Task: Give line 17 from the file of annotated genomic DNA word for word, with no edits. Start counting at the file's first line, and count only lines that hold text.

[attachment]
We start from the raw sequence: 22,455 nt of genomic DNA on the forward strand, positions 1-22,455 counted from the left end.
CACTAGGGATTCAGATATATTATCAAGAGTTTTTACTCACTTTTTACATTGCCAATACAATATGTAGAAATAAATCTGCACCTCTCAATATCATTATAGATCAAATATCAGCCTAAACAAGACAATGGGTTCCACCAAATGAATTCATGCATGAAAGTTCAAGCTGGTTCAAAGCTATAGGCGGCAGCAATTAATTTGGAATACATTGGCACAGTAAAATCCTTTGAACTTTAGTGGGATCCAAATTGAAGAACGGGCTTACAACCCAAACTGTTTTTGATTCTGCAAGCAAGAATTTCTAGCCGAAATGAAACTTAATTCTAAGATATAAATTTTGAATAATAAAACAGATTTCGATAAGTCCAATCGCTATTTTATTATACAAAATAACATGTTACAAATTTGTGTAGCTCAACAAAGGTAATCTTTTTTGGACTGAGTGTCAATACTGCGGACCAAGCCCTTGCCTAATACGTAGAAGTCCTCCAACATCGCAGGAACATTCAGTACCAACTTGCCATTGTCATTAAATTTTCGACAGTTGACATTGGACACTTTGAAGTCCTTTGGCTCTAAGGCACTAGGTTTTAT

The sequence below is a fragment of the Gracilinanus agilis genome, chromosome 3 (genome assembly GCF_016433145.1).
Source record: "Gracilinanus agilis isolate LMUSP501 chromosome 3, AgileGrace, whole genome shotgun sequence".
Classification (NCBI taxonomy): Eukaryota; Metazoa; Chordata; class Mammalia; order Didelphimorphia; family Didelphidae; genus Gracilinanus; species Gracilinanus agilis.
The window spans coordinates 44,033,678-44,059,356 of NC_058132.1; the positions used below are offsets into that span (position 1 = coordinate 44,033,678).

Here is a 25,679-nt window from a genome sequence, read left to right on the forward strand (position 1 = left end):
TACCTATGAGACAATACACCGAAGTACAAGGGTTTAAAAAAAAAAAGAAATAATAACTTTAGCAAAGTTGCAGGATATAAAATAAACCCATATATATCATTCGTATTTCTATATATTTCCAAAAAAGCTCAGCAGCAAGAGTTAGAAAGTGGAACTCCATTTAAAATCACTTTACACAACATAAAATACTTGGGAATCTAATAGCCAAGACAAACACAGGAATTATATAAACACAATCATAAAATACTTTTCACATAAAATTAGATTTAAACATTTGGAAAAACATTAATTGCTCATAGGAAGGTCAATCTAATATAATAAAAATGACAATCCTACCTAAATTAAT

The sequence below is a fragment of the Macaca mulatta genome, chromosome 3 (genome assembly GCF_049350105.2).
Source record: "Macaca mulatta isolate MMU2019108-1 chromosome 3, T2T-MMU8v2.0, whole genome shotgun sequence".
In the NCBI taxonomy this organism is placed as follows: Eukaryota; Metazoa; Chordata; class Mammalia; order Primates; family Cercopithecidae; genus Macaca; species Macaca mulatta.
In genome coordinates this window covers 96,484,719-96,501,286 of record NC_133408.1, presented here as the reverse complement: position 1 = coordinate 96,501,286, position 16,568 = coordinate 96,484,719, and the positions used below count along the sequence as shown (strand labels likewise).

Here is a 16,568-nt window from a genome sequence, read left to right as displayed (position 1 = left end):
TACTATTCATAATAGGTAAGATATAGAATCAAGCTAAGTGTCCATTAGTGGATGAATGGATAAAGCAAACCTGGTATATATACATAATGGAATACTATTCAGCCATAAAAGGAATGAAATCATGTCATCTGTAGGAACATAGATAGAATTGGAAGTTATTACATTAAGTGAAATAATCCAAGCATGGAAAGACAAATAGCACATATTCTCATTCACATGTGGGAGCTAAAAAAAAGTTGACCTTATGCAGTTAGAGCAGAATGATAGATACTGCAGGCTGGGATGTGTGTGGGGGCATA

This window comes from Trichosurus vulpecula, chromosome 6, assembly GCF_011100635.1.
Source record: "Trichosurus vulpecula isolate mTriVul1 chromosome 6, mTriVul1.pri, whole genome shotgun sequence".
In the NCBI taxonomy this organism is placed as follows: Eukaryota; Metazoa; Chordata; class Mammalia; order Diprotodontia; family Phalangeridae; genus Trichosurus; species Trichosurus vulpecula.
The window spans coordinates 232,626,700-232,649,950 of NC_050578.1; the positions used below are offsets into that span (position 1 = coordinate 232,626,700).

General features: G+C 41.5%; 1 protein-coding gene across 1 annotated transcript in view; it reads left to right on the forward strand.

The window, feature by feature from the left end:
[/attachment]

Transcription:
In the NCBI taxonomy this organism is placed as follows: Eukaryota; Metazoa; Chordata; class Mammalia; order Diprotodontia; family Phalangeridae; genus Trichosurus; species Trichosurus vulpecula.